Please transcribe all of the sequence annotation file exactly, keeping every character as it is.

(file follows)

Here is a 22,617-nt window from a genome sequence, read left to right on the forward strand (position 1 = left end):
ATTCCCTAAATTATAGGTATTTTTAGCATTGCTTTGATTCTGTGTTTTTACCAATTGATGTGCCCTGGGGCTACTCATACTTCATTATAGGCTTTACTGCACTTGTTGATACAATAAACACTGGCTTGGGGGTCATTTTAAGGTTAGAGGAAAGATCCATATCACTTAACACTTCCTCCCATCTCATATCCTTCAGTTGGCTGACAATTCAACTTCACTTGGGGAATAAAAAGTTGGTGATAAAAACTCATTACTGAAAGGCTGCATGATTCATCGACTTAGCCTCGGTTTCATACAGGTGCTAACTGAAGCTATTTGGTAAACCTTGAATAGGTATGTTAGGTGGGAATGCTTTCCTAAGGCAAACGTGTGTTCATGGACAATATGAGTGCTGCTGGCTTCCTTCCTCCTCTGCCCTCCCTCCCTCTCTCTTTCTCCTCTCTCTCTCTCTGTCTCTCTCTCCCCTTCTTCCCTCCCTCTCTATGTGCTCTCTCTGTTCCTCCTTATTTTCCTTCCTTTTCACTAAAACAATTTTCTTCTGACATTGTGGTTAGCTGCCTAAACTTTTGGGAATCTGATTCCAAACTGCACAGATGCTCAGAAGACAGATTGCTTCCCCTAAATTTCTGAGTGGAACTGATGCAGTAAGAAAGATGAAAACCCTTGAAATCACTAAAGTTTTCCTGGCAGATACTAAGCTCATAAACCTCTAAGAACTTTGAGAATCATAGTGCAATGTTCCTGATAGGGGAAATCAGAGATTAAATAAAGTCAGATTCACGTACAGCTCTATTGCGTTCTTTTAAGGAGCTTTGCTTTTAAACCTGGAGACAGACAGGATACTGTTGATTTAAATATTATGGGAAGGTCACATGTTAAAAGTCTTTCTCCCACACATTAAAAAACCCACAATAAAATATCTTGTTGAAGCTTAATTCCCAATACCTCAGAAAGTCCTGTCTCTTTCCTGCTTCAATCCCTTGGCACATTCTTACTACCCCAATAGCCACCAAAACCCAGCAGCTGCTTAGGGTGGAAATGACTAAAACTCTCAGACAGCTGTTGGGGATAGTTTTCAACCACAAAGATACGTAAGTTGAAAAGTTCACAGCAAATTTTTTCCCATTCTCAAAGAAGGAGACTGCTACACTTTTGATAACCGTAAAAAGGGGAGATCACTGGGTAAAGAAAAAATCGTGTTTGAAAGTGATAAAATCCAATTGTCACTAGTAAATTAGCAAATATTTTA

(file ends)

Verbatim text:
Here is a 22,617-nt window from a genome sequence, read left to right on the forward strand (position 1 = left end):
ATTCCCTAAATTATAGGTATTTTTAGCATTGCTTTGATTCTGTGTTTTTACCAATTGATGTGCCCTGGGGCTACTCATACTTCATTATAGGCTTTACTGCACTTGTTGATACAATAAACACTGGCTTGGGGGTCATTTTAAGGTTAGAGGAAAGATCCATATCACTTAACACTTCCTCCCATCTCATATCCTTCAGTTGGCTGACAATTCAACTTCACTTGGGGAATAAAAAGTTGGTGATAAAAACTCATTACTGAAAGGCTGCATGATTCATCGACTTAGCCTCGGTTTCATACAGGTGCTAACTGAAGCTATTTGGTAAACCTTGAATAGGTATGTTAGGTGGGAATGCTTTCCTAAGGCAAACGTGTGTTCATGGACAATATGAGTGCTGCTGGCTTCCTTCCTCCTCTGCCCTCCCTCCCTCTCTCTTTCTCCTCTCTCTCTCTCTGTCTCTCTCTCCCCTTCTTCCCTCCCTCTCTATGTGCTCTCTCTGTTCCTCCTTATTTTCCTTCCTTTTCACTAAAACAATTTTCTTCTGACATTGTGGTTAGCTGCCTAAACTTTTGGGAATCTGATTCCAAACTGCACAGATGCTCAGAAGACAGATTGCTTCCCCTAAATTTCTGAGTGGAACTGATGCAGTAAGAAAGATGAAAACCCTTGAAATCACTAAAGTTTTCCTGGCAGATACTAAGCTCATAAACCTCTAAGAACTTTGAGAATCATAGTGCAATGTTCCTGATAGGGGAAATCAGAGATTAAATAAAGTCAGATTCACGTACAGCTCTATTGCGTTCTTTTAAGGAGCTTTGCTTTTAAACCTGGAGACAGACAGGATACTGTTGATTTAAATATTATGGGAAGGTCACATGTTAAAAGTCTTTCTCCCACACATTAAAAAACCCACAATAAAATATCTTGTTGAAGCTTAATTCCCAATACCTCAGAAAGTCCTGTCTCTTTCCTGCTTCAATCCCTTGGCACATTCTTACTACCCCAATAGCCACCAAAACCCAGCAGCTGCTTAGGGTGGAAATGACTAAAACTCTCAGACAGCTGTTGGGGATAGTTTTCAACCACAAAGATACGTAAGTTGAAAAGTTCACAGCAAATTTTTTCCCATTCTCAAAGAAGGAGACTGCTACACTTTTGATAACCGTAAAAAGGGGAGATCACTGGGTAAAGAAAAAATCGTGTTTGAAAGTGATAAAATCCAATTGTCACTAGTAAATTAGCAAATATTTTA